Wednesday, December 30, 2009

Easy to Use

I'm working in multiple tools and languages lately. It set me to thinking about what makes one better or worse than another. About the same time, I see a lot of mentions of yak-shaving hassles and OS reboots on twitter. I hear a lot of complaints about one feature or another of an ide, editor, or operating system and how they impede programmers from making software.

We advise people to stop measuring "agility" in agile orgs and try measuring whether you have a better flow of useful, high-quality software. In the same vein perhaps we should measure tools by whether they get things done rather than by counting features and corporate supporters. Are we getting more done?

A tool can be described as "productive" if it avoids adding obstruction to your workflow. If I want to do something, I am either allowed to do it easily (transparent tools) or I am impeded from doing it (unproductive tools). If I have to switch languages and contexts several times (as with java environments) then I'm impeded. If I can simply do what I wish (as with most python environments) then I'm productive.

This goes with cognitive load as well. How much do I need to know and hold in my head at one time in order to successfully navigate a complex system? The less I have to carry around implicitly in my head, the more I can focus on what I want to do. A counter example would be editing XML for an ORM, and then coding C# in a multi-tier architecture of classes, then XHTML for a web page, and then back to C# code for custom tags, and then a dive into javascript and some CSS changes to make it look nice ... adding a simple text field to an application may involve considerable impediment and travel between files, even if it is a "simple" store-and-report field.

As regard tools, the more quickly I can put ideas from my head into the code (ie. refactoring tools in Eclipse or Resharper) the more productive the tools are. The more the tools cause me to go somewhere else or type more or navigate mouse-and-menu, the less productive it feels. The more I have to switch between editors and languages to do a single job, the less productive it feels. Odd that I consider Java to be less productive than some other languages, and consider eclipse to be a highly productive environment. I guess it grew where it was needed.

The same idea goes with code. How much of it do I have to read (or reverse-engineer) in order to know what it is doing and whether I'm in the correct place to make a change? I've certainly dealt with code that gets in its own way until I am not sure whether I am even in the right place to make a change. By having temporal coupling, tuple madness, poor decomposition (no "centers"), or detail-heavy control routines, the code impedes my navigation. I want to know where to go to make a change. I want to get in and out quickly without any severe misunderstandings. I want to be productive. Good code allows me. Poor code impedes me.

I am debugging a tool. It has oblique error messages, so I have to dive into the code to reverse-engineer the issue. The error messages are non-specific so I have to modify them them and re-run the code so that I can see and correct the problem. The more specific the error message, the less I have to do to get my work done. The more oblique and detail-free, the more yak-shaving research I have to do.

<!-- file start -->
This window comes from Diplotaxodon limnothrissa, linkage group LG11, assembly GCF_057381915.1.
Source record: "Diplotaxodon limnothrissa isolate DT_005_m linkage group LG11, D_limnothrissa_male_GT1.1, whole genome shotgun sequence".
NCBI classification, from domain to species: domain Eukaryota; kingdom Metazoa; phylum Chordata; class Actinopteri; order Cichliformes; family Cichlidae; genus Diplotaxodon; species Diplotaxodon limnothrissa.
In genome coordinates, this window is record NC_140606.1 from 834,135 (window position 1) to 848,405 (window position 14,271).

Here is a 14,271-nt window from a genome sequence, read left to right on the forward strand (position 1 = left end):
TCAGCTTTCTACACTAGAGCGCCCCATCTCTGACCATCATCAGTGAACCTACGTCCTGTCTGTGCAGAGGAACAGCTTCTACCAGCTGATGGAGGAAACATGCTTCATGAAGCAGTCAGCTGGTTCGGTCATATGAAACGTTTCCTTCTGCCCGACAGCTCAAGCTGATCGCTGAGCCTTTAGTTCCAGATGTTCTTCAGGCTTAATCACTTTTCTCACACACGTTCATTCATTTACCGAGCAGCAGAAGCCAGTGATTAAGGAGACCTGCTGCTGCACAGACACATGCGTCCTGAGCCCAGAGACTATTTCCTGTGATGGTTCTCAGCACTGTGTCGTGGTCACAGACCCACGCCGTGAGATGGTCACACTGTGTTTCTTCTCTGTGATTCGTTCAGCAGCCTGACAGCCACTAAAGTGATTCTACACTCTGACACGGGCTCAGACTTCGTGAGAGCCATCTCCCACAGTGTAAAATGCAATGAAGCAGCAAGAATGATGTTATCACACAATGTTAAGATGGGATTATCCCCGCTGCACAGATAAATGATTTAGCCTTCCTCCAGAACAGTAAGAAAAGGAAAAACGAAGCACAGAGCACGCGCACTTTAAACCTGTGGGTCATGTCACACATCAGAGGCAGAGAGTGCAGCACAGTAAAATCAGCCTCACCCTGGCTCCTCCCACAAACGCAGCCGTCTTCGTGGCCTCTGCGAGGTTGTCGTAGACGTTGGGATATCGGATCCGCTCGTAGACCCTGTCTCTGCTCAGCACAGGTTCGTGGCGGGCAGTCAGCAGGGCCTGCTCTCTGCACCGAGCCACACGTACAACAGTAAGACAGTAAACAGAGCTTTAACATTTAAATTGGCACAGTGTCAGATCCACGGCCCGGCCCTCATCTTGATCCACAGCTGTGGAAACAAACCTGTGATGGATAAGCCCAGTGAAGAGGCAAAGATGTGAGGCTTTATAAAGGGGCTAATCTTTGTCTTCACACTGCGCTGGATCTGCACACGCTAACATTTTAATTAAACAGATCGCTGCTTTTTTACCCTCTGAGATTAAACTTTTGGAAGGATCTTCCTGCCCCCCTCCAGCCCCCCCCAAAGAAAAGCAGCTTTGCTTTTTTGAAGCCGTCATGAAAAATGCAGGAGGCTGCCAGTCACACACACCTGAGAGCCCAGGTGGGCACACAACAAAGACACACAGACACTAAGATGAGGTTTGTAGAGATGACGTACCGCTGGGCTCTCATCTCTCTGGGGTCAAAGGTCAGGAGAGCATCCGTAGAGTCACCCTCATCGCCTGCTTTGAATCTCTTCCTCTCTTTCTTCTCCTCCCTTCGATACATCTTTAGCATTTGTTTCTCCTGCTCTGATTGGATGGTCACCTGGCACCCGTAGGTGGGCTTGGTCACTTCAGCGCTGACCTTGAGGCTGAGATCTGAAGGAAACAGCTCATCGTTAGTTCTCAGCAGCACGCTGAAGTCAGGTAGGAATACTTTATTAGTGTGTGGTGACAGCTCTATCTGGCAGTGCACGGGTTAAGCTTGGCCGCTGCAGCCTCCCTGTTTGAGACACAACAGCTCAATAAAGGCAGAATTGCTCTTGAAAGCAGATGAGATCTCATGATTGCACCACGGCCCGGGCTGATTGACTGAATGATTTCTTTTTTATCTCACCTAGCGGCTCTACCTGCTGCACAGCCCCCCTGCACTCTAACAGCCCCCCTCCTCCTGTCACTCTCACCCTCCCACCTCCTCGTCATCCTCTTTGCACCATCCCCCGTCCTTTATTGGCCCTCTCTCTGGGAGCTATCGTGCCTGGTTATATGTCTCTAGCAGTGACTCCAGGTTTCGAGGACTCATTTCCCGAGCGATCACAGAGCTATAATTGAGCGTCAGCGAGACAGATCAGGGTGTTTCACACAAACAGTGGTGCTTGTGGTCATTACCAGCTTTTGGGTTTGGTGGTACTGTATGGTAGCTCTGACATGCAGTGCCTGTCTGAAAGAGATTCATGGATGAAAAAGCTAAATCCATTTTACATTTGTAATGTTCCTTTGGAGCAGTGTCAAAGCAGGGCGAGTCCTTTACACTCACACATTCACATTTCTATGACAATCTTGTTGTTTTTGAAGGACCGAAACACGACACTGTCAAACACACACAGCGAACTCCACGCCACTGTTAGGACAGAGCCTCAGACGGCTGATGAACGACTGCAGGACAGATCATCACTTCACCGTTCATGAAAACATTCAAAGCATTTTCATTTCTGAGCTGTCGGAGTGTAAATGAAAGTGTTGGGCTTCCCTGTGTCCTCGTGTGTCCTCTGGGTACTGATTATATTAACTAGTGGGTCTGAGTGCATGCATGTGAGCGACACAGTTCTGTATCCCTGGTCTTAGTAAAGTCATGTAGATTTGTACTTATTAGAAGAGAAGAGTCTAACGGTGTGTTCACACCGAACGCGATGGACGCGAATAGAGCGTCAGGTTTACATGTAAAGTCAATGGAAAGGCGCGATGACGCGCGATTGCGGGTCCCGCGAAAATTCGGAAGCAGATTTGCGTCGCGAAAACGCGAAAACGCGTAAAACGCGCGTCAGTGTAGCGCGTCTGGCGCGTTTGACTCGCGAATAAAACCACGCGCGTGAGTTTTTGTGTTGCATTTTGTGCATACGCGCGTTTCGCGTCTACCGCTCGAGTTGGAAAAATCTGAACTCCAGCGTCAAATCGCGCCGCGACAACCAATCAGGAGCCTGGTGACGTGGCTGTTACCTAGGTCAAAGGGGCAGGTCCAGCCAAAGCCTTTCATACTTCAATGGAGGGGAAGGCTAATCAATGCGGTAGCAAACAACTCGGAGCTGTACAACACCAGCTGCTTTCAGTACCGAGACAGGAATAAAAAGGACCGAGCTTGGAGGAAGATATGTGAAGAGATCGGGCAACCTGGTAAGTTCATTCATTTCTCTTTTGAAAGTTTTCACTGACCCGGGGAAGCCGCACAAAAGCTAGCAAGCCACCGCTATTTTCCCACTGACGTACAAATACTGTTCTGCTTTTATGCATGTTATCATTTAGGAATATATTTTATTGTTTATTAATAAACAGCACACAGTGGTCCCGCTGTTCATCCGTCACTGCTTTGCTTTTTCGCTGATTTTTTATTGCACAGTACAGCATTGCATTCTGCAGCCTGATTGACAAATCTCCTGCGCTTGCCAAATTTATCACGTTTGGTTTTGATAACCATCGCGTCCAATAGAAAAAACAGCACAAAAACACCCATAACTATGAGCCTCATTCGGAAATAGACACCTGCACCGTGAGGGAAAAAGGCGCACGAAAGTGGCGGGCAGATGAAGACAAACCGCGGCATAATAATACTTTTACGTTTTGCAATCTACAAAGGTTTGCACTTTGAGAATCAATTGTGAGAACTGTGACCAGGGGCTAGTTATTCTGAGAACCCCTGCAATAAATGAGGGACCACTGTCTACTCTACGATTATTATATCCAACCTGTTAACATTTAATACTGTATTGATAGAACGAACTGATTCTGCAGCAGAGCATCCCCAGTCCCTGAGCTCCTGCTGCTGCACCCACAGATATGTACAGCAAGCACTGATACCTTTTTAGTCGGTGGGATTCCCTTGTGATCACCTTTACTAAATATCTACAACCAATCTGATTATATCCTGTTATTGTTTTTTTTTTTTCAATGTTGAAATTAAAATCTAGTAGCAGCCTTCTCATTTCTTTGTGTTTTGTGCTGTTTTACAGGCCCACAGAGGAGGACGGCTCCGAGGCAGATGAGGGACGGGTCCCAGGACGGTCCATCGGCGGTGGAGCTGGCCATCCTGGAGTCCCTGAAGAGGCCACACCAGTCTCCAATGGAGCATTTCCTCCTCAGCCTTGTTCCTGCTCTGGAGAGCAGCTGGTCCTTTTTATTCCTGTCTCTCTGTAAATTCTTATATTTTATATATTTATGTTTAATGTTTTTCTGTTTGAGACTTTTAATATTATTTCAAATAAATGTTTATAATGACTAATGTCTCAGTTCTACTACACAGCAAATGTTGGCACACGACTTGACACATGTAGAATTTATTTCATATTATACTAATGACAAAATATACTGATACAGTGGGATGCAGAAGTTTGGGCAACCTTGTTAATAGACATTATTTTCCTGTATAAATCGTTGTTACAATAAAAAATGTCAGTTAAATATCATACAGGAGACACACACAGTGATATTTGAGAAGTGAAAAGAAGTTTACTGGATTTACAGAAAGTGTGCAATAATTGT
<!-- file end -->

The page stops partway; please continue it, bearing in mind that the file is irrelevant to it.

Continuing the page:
That being said, I do understand that a mix of skills is necessary at this point in time. I think that (X)HTML and templating languages and CSS are perfectly good skills and highly necessary. I am just pointing out that the mix can make it harder to do web development tasks than some other non-web programming tasks, and that the toolkits are not to a point where simple things are truly simple. Likewise, I appreciate the advances in ORMs while noting the additional cognitive load involved. Sometimes it is easier to simply write a gateway object that interacts with good ol' SQL.

Now I understand why Google's search page is so brilliant as a consumer product. There is nothing I have to learn before I can use it. It gives me a clear message about my mistakes ("did you mean weird science?"). It provides me the minimal impediment. Likewise, I see how a lot of other web apps have failed. They crowd the space with many controls that obscure the few controls of interest, they provide little useful information in the error messages, they require too much yak-shaving (multi-page nonoptional wizard madness), they have funky implicit prerequisite structures that make one back out of a task and restart from a new initial state.

Especially as regards consumer-facing software, less is really more, and we should learn how to maximize the amount of work not done by users. Does it really take a four-page registration, a memorized secure password, and/or waiting through a flash greeting page to view "publically available" documents on your web page? How hard is it to opt out of a mailing or cancel service? How many forms and navigation pages does it take to extract some value from the web app you're building?

One final note: tools like vim and emacs *become* pretty transparent when you've been trained to them (as are Eclipse, NetBeans, and Resharper for VS.NET). You end up memorizing keystrokes, techniques, and tactics. You build up a library of magic tricks. These tools are transparent to experts in their use while being a pain for novices to pick up. They move from impediment to transparency over time.